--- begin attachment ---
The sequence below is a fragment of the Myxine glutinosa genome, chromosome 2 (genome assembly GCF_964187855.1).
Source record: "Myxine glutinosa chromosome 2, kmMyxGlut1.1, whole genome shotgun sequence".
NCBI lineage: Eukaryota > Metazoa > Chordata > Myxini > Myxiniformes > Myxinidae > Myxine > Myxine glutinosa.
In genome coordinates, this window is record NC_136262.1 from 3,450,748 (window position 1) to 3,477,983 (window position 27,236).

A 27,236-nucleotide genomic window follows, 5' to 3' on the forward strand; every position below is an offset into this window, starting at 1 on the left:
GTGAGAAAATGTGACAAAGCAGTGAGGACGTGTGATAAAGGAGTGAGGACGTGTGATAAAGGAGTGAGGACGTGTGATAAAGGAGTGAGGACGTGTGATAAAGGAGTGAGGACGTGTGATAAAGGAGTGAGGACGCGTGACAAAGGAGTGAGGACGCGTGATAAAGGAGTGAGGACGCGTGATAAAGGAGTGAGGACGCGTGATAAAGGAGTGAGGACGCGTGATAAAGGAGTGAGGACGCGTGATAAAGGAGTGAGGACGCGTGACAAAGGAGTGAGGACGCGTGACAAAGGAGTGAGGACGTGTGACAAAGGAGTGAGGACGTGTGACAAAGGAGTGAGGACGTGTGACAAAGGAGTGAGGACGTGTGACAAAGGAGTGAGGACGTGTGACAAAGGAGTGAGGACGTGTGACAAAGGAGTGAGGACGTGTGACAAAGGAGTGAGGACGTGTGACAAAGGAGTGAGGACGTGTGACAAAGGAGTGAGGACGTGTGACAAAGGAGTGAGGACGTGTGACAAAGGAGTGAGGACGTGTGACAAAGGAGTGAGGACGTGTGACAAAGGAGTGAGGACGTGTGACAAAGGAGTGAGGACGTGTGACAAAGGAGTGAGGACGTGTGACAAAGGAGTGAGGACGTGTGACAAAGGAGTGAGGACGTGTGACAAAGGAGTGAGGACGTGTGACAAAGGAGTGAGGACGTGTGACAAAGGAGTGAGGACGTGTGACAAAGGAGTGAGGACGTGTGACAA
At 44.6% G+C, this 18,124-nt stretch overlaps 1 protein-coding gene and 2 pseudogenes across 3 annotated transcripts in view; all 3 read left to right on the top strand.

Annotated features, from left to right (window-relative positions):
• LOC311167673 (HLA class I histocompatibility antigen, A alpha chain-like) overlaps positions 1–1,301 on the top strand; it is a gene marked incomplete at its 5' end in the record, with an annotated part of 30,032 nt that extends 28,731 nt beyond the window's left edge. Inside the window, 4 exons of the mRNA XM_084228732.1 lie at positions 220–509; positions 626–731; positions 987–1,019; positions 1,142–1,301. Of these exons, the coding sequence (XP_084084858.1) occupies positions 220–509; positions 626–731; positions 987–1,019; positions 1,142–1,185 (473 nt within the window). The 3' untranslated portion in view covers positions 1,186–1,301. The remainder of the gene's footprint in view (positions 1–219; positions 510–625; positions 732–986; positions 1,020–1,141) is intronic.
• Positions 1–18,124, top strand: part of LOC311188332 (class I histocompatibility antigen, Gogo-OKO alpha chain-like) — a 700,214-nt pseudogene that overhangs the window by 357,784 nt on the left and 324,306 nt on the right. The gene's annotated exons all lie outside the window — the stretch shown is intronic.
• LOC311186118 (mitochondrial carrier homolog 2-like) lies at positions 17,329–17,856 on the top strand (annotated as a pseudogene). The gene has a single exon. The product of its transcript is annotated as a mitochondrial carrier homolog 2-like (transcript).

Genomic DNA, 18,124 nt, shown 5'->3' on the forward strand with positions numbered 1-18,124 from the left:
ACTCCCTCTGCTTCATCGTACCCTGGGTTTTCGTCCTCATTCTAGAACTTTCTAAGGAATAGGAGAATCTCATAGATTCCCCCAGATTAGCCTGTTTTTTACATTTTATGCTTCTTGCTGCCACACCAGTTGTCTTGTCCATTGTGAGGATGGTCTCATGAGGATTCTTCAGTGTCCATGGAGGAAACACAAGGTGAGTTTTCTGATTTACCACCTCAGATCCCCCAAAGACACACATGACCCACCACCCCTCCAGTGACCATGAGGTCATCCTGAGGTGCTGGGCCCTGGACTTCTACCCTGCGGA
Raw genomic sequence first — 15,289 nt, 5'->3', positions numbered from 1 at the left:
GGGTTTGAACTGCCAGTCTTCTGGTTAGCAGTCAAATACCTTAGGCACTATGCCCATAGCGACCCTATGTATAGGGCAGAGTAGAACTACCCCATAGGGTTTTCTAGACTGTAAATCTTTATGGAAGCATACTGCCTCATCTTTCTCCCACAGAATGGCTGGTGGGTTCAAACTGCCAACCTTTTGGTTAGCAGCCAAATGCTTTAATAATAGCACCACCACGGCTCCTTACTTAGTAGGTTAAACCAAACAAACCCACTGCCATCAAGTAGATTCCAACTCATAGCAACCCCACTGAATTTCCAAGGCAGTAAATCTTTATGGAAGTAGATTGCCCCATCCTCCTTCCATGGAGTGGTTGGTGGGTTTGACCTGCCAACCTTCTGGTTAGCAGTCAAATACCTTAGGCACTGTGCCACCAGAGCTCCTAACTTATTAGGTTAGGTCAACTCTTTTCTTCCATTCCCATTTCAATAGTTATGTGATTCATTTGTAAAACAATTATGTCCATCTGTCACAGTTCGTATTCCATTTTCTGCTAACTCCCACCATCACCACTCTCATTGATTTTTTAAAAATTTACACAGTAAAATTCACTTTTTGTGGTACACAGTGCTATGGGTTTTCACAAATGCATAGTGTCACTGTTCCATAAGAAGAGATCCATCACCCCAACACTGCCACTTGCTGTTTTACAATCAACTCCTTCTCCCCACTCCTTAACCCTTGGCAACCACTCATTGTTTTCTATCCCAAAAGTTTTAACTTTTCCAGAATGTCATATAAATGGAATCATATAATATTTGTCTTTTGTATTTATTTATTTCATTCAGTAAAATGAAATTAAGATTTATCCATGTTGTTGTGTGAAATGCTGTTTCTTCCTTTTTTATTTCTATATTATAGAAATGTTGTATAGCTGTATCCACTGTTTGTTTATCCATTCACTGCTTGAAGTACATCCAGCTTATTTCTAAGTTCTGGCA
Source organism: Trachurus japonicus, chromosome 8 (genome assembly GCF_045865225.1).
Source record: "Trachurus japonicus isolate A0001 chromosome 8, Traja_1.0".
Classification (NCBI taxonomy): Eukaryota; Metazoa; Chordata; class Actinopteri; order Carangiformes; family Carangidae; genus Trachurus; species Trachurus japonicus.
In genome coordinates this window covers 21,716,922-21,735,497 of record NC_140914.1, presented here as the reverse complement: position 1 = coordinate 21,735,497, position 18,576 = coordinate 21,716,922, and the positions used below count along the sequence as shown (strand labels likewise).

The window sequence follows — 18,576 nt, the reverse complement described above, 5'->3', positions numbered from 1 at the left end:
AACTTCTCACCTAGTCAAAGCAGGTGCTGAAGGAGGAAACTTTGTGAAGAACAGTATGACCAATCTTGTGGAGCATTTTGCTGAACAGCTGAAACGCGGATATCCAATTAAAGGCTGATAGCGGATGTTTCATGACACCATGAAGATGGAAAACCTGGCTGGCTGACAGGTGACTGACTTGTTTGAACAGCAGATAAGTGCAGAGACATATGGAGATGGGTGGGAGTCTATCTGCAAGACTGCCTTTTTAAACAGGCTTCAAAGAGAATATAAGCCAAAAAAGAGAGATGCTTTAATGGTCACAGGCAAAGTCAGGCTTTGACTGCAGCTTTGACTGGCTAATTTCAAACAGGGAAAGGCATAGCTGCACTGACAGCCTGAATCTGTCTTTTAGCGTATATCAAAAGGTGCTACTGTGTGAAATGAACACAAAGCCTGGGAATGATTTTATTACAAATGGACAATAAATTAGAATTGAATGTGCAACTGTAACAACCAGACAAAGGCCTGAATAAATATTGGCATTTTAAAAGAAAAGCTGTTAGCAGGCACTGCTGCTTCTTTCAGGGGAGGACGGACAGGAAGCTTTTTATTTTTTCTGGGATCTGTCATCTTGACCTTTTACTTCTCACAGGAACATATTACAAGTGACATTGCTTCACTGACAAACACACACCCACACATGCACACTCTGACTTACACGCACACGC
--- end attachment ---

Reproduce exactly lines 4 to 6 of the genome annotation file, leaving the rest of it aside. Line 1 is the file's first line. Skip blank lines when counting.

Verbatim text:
In genome coordinates, this window is record NC_136262.1 from 3,450,748 (window position 1) to 3,477,983 (window position 27,236).

A 27,236-nucleotide genomic window follows, 5' to 3' on the forward strand; every position below is an offset into this window, starting at 1 on the left:
GTGAGAAAATGTGACAAAGCAGTGAGGACGTGTGATAAAGGAGTGAGGACGTGTGATAAAGGAGTGAGGACGTGTGATAAAGGAGTGAGGACGTGTGATAAAGGAGTGAGGACGTGTGATAAAGGAGTGAGGACGCGTGACAAAGGAGTGAGGACGCGTGATAAAGGAGTGAGGACGCGTGATAAAGGAGTGAGGACGCGTGATAAAGGAGTGAGGACGCGTGATAAAGGAGTGAGGACGCGTGATAAAGGAGTGAGGACGCGTGACAAAGGAGTGAGGACGCGTGACAAAGGAGTGAGGACGTGTGACAAAGGAGTGAGGACGTGTGACAAAGGAGTGAGGACGTGTGACAAAGGAGTGAGGACGTGTGACAAAGGAGTGAGGACGTGTGACAAAGGAGTGAGGACGTGTGACAAAGGAGTGAGGACGTGTGACAAAGGAGTGAGGACGTGTGACAAAGGAGTGAGGACGTGTGACAAAGGAGTGAGGACGTGTGACAAAGGAGTGAGGACGTGTGACAAAGGAGTGAGGACGTGTGACAAAGGAGTGAGGACGTGTGACAAAGGAGTGAGGACGTGTGACAAAGGAGTGAGGACGTGTGACAAAGGAGTGAGGACGTGTGACAAAGGAGTGAGGACGTGTGACAAAGGAGTGAGGACGTGTGACAAAGGAGTGAGGACGTGTGACAAAGGAGTGAGGACGTGTGACAAAGGAGTGAGGACGTGTGACAAAGGAGTGAGGACGTGTGACAA